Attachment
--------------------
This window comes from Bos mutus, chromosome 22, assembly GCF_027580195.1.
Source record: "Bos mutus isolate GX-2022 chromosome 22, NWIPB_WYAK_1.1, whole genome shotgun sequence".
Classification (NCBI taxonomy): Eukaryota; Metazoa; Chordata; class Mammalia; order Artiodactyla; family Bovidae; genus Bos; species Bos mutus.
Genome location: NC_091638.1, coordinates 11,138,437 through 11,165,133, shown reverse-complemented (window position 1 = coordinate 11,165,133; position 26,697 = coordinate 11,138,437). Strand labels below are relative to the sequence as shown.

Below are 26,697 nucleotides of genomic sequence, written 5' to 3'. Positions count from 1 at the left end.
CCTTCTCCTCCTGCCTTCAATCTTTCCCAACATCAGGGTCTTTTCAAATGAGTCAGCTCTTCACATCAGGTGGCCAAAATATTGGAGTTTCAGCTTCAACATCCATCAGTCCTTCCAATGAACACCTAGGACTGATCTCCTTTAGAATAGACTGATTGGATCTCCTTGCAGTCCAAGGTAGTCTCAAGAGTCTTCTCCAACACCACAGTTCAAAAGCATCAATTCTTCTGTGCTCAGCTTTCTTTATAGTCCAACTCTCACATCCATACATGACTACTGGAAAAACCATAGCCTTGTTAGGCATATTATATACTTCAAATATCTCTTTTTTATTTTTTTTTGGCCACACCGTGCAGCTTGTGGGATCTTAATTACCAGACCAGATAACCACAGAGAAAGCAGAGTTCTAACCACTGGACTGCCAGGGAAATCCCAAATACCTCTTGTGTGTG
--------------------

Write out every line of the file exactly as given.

This window comes from Bos mutus, chromosome 22, assembly GCF_027580195.1.
Source record: "Bos mutus isolate GX-2022 chromosome 22, NWIPB_WYAK_1.1, whole genome shotgun sequence".
Classification (NCBI taxonomy): Eukaryota; Metazoa; Chordata; class Mammalia; order Artiodactyla; family Bovidae; genus Bos; species Bos mutus.
Genome location: NC_091638.1, coordinates 11,138,437 through 11,165,133, shown reverse-complemented (window position 1 = coordinate 11,165,133; position 26,697 = coordinate 11,138,437). Strand labels below are relative to the sequence as shown.

Below are 26,697 nucleotides of genomic sequence, written 5' to 3'. Positions count from 1 at the left end.
CCTTCTCCTCCTGCCTTCAATCTTTCCCAACATCAGGGTCTTTTCAAATGAGTCAGCTCTTCACATCAGGTGGCCAAAATATTGGAGTTTCAGCTTCAACATCCATCAGTCCTTCCAATGAACACCTAGGACTGATCTCCTTTAGAATAGACTGATTGGATCTCCTTGCAGTCCAAGGTAGTCTCAAGAGTCTTCTCCAACACCACAGTTCAAAAGCATCAATTCTTCTGTGCTCAGCTTTCTTTATAGTCCAACTCTCACATCCATACATGACTACTGGAAAAACCATAGCCTTGTTAGGCATATTATATACTTCAAATATCTCTTTTTTATTTTTTTTTGGCCACACCGTGCAGCTTGTGGGATCTTAATTACCAGACCAGATAACCACAGAGAAAGCAGAGTTCTAACCACTGGACTGCCAGGGAAATCCCAAATACCTCTTGTGTGTG